Strava - analyzing the growth playbook of the leading sports-focused social network

How to leverage inflection points to build a niche social network

Welcome to the second edition of the Techstadium. The Techstadium is a biweekly newsletter focused on the intersection of business strategy, sports, and technology written by me - Max Riegel. You can follow me here on Twitter. If you haven’t subscribed already to the Techstadium, you can sign up here. You can find my first article covering the rise of Zwift here.


In this week’s edition, we’ll analyze the rise of Strava, the leading sports-focused social network. Strava is a fascinating company because its founders had the initial idea for Strava in the 1990s. However, due to the immaturity of the required technology, they had to wait until the rise of mobile phones and GPS to bring their initial vision to life. These days, Strava’s value proposition is relatively straightforward. The company offers a freemium digital platform that allows casual and professional athletes to track, upload, share their activities. In essence, Strava serves as a software hub that imports the data from a wide range of players like Garmin, Fitbit, and Zwift to offer meaningful analysis and social feedback to its users.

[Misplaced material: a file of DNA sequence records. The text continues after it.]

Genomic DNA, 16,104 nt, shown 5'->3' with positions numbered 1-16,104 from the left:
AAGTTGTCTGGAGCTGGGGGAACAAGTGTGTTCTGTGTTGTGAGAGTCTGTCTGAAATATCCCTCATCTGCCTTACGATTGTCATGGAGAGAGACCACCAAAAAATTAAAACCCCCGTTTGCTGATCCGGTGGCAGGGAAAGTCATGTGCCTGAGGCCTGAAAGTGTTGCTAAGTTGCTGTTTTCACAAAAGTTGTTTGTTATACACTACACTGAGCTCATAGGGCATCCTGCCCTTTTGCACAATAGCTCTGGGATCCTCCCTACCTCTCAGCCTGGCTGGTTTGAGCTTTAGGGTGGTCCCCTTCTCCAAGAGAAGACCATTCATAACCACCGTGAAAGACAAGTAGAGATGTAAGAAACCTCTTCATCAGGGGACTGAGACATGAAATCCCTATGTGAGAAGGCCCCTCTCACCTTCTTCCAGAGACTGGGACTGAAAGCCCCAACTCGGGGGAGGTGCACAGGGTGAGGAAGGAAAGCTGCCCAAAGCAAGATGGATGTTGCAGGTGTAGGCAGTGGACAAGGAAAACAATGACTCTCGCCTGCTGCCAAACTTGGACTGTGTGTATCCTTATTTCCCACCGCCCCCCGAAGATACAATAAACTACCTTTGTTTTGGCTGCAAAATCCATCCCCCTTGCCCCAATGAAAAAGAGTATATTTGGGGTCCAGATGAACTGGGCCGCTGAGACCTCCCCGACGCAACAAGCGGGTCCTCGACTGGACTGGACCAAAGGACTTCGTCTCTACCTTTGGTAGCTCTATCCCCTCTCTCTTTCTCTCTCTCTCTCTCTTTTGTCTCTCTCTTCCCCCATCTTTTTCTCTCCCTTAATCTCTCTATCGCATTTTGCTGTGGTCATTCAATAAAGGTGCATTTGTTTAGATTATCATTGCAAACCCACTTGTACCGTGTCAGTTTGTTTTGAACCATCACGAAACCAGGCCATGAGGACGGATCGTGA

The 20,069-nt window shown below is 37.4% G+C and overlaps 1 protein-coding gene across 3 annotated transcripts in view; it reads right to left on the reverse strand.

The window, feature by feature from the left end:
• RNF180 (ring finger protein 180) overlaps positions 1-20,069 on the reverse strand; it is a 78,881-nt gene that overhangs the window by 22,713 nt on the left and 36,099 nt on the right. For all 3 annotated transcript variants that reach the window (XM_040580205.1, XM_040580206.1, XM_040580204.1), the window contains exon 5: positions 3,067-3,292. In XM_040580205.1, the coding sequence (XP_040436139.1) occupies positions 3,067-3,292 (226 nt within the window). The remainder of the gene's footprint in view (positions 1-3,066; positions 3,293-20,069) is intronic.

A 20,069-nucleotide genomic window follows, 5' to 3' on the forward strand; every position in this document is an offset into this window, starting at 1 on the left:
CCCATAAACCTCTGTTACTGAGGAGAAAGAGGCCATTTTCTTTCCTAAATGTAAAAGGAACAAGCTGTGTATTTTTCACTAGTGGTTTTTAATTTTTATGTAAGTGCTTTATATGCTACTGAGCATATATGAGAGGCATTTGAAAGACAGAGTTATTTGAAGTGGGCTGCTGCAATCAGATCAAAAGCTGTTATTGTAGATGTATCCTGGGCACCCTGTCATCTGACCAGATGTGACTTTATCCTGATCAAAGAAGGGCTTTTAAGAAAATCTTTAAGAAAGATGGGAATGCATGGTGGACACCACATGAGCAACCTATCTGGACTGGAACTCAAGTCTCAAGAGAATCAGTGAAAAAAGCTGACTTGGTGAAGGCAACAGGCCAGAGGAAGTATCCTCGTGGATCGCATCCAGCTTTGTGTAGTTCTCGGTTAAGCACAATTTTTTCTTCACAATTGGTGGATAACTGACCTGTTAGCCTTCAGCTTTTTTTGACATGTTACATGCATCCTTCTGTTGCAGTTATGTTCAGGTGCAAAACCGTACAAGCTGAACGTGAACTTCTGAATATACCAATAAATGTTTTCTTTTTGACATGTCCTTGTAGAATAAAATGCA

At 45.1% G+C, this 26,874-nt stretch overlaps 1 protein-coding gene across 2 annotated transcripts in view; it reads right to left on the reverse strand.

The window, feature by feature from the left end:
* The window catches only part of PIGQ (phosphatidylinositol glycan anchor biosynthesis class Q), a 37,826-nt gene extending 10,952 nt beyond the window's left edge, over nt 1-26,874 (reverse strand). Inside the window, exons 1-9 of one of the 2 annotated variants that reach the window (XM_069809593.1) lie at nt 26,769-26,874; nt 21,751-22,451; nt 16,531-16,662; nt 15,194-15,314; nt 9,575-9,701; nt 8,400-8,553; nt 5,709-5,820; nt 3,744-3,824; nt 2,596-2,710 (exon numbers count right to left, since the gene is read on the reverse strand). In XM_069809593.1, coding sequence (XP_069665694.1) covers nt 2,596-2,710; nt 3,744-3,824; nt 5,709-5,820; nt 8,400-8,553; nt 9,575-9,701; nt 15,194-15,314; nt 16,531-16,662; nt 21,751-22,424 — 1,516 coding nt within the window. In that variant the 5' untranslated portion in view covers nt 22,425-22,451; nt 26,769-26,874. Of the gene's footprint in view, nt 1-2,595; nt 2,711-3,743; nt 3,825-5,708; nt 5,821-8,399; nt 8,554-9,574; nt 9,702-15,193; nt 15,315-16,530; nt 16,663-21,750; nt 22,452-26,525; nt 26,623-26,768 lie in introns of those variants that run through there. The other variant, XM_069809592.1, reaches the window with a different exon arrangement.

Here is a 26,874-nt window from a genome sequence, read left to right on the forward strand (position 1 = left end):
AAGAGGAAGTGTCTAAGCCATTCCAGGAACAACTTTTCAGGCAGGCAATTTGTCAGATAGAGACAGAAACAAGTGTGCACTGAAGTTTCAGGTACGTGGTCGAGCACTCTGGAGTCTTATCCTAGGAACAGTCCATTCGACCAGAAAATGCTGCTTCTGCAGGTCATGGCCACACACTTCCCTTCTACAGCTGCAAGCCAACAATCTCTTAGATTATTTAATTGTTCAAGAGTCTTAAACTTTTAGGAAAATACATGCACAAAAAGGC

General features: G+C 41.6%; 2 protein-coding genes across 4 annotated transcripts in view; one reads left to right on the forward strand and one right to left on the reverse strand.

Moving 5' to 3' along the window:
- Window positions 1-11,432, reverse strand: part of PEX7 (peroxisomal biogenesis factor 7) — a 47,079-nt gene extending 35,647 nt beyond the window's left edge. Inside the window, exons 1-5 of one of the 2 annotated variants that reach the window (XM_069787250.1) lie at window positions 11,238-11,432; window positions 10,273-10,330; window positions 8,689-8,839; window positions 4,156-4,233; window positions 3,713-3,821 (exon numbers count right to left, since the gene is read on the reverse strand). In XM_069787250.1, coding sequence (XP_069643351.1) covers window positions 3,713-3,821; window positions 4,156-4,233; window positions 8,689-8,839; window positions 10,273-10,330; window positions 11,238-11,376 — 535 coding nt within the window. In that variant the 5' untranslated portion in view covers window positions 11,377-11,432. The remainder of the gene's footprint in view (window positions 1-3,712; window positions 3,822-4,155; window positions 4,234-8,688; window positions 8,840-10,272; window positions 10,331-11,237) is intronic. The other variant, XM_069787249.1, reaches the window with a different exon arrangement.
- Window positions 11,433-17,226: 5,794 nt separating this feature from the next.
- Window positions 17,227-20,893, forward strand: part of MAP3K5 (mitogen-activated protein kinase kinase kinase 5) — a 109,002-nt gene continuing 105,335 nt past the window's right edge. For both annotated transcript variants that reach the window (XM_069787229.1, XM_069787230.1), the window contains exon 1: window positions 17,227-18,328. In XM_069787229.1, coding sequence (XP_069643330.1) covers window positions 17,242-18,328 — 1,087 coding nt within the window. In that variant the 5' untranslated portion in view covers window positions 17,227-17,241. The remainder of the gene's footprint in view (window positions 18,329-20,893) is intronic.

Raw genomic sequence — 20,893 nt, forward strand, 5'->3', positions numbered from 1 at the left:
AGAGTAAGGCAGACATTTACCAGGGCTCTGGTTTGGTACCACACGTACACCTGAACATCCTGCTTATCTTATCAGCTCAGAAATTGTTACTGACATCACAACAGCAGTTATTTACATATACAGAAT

Against the backdrop of Strava’s accelerated growth during the COVID-19 pandemic (a 35% increase of the total user base since February reaching over 68 million accounts) and a Bloomberg report, which indicates that Strava is now profitable for the first time and that it wants to raise up to $400 million to reach unicorn status, it is worthwhile to take an in-depth look at Strava. The next paragraphs aim to outline a previous entrepreneurial endeavor of Strava’s founders, its growth playbook, and an analysis of its monetization strategy.

Let’s jump right in.

Bringing the Harvard boathouse experience online

In the late 1980s, Michael Horvath, who went on to get a Ph.D. in economics, met Mark Gainey, an art history student, in the Harvard crew team. Horvath was the team captain and two years ahead of Gainey, but despite never riding in the same boat together, the two became good friends and enjoyed the crew team’s spirit. After graduating from Harvard, Gainey took an unusual step for an art history student and got a job at TA Associates, a venture capital firm, where he worked from 1991 to 1995. Based on his frequent interaction with entrepreneurs from several industries, Gainey’s inner entrepreneurial spirit grew. He frequently visited Horvath, an assistant professor at Harvard at that time, to explore the early web on the Mosaic browser.